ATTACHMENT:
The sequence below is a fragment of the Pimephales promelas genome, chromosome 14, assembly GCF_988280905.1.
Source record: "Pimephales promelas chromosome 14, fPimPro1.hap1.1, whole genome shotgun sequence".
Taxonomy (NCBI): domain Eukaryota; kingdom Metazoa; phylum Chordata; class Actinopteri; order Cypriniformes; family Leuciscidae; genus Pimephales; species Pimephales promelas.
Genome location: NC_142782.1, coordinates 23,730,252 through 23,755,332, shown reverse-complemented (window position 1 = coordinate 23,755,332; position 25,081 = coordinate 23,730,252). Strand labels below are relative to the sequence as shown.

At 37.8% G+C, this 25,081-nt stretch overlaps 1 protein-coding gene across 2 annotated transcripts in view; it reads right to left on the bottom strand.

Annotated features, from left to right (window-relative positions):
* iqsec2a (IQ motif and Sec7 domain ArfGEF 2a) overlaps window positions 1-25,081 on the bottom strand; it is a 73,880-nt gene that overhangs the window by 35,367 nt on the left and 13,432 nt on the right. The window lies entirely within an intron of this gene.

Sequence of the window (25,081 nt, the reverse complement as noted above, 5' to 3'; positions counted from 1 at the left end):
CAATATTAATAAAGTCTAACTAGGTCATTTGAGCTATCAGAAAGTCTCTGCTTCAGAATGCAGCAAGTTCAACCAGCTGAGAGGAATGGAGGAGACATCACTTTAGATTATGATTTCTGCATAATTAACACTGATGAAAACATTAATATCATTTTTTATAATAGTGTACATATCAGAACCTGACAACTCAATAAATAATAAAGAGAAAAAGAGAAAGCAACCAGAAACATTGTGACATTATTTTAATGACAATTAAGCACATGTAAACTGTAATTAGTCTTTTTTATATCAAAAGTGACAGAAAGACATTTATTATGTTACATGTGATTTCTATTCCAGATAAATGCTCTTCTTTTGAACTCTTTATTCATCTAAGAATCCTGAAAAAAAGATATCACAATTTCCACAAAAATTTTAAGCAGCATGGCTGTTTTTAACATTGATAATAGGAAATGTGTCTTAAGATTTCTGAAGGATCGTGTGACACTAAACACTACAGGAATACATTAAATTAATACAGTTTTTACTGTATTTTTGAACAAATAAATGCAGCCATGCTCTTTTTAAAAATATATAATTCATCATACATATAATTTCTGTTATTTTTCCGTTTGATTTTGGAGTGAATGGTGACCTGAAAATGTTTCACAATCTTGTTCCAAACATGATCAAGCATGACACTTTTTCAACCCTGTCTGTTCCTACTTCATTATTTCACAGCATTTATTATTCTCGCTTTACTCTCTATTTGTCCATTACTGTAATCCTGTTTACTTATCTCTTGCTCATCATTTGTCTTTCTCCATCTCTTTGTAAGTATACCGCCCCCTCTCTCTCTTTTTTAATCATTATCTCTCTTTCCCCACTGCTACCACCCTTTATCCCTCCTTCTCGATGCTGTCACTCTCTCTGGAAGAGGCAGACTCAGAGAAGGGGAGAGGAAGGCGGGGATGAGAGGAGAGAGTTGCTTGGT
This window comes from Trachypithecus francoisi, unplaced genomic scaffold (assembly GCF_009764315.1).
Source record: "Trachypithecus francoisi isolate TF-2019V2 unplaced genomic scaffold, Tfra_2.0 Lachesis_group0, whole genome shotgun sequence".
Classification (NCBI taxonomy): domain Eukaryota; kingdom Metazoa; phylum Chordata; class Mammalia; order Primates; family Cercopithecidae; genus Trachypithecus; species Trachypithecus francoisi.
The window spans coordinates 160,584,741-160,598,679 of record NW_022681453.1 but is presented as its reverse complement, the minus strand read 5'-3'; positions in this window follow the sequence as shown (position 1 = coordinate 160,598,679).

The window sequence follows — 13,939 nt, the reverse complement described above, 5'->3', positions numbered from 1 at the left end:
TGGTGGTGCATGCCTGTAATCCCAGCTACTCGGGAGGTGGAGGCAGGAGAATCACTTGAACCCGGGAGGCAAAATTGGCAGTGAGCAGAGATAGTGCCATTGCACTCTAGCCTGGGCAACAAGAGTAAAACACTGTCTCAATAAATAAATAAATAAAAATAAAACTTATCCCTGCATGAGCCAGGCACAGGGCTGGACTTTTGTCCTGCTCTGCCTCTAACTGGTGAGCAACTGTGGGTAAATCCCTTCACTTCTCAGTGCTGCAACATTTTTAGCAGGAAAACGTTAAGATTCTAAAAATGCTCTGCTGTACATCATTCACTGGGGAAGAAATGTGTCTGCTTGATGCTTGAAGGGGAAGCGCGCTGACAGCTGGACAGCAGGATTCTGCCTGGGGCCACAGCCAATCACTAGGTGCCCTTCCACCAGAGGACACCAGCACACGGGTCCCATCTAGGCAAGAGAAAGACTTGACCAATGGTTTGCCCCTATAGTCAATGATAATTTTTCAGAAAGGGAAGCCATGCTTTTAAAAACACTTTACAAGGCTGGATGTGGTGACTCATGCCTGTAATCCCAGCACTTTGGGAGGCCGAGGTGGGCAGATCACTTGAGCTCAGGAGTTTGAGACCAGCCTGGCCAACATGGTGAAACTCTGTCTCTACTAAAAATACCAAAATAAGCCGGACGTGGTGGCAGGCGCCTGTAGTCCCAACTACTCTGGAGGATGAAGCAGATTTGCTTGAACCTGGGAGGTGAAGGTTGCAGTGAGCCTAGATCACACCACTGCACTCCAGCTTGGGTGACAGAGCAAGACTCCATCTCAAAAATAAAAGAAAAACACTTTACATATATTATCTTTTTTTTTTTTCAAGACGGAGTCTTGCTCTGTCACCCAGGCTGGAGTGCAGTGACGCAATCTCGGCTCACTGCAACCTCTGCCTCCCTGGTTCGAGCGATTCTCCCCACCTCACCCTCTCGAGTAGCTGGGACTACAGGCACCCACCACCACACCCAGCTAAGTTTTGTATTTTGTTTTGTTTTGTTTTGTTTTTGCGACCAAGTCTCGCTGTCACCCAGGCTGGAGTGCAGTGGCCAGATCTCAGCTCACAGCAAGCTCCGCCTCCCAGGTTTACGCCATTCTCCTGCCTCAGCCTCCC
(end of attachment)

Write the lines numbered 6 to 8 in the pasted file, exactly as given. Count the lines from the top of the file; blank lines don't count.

Annotated features, from left to right (window-relative positions):
* iqsec2a (IQ motif and Sec7 domain ArfGEF 2a) overlaps window positions 1-25,081 on the bottom strand; it is a 73,880-nt gene that overhangs the window by 35,367 nt on the left and 13,432 nt on the right. The window lies entirely within an intron of this gene.

Sequence of the window (25,081 nt, the reverse complement as noted above, 5' to 3'; positions counted from 1 at the left end):